Posted May 16, 2007
The Idaho Museum of Natural History and the Portneuf Valley Audubon Society will co-sponsor a presentation about the wildlife-rich country of Tanzania in East Africa. The lecture “Tanzania – On the Other Side of the World” by Kristin Fletcher, the museum’s program manager, will be held May 17, from 6:30 to 8 p.m. in the IMNH Classroom 204.
Tanzania is home to Olduvai Gorge—often referred to as the “cradle of humanity”—the world-famous Serengeti National Park and Ngorongoro Crater Conservation Area. In addition to the diversity of wildlife, over 140 distinctly different cultural groups exist in a country considered one of the 50 poorest in the world.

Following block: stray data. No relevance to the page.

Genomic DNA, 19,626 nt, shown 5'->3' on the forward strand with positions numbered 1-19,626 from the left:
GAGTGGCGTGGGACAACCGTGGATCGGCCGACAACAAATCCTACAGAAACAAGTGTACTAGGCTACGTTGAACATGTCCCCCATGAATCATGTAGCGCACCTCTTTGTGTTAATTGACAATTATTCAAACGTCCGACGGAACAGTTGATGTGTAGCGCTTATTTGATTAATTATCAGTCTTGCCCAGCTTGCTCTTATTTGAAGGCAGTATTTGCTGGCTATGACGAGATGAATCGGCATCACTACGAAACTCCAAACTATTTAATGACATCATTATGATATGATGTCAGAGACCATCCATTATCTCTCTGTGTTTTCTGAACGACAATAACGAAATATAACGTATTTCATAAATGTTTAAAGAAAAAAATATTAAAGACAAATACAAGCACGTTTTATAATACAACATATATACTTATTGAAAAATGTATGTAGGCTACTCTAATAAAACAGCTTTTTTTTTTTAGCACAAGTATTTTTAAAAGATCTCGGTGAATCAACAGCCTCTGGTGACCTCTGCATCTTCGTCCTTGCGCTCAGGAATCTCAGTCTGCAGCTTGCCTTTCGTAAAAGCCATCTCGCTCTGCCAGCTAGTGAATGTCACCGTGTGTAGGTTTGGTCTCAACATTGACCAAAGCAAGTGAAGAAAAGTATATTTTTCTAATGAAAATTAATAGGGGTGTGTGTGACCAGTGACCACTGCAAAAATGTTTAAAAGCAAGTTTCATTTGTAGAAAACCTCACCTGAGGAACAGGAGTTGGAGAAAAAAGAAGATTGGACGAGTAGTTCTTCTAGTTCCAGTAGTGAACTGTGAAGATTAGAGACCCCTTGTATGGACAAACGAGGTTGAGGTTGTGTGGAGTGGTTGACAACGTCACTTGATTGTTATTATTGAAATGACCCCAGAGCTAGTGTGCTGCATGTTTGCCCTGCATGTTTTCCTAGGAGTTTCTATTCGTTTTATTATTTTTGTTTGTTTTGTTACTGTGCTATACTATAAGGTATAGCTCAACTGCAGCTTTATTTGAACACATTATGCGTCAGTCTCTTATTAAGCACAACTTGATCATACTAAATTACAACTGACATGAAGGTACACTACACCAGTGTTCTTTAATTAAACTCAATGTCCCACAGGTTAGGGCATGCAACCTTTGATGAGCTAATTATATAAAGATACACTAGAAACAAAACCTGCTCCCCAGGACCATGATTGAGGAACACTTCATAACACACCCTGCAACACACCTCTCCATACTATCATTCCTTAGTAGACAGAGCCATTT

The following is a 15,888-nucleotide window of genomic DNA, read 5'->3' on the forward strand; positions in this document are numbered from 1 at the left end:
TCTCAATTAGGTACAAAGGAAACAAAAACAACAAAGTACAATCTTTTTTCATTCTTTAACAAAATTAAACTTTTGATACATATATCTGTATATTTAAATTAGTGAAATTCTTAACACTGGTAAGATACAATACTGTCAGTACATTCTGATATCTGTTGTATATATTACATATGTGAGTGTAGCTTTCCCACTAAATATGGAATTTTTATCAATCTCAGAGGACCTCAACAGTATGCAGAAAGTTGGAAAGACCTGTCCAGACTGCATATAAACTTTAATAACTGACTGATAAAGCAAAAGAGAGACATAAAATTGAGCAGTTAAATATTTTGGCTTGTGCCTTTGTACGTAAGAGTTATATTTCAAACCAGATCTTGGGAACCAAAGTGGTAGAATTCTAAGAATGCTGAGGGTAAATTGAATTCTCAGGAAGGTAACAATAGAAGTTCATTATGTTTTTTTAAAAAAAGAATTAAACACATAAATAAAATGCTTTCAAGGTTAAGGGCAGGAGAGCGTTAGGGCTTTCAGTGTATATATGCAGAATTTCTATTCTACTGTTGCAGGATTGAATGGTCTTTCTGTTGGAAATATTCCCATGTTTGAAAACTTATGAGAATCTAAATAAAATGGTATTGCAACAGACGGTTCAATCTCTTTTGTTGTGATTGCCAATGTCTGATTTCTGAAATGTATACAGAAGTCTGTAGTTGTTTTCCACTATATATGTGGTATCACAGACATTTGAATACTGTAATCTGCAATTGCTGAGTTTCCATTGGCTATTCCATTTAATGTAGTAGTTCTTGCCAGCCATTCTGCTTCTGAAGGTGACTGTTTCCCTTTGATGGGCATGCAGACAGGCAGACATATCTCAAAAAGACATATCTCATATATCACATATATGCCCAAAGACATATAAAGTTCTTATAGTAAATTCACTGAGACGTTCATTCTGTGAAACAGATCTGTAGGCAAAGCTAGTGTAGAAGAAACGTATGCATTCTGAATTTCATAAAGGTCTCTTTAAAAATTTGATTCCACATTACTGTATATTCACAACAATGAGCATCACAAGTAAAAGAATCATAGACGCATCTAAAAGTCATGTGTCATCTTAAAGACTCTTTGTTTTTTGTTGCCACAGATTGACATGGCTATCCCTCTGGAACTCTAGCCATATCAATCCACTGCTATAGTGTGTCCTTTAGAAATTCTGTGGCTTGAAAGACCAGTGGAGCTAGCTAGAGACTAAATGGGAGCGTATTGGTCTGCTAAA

In January 2007, Fletcher traveled with a small eco-tour group going off the beaten trail to visit many famous and not-so-famous sites. She will share stories and photos of the people, wildlife and landscapes. Highlights include a visit to a Masaai women’s cooperative, the Serengeti Visitors Center, wildlife such as elephants, zebra and cheetah plus many unique bird species, including some five feet tall.
“It was the trip of a lifetime,” said Fletcher. “I was simply amazed by the abundance of wildlife and how closely rural people live to incredible numbers of predators and prey. But I also noticed how quickly, sometimes painfully, the country is transforming in the face of globalization.”
For more information, contact Fletcher at 282-2262 or firstname.lastname@example.org.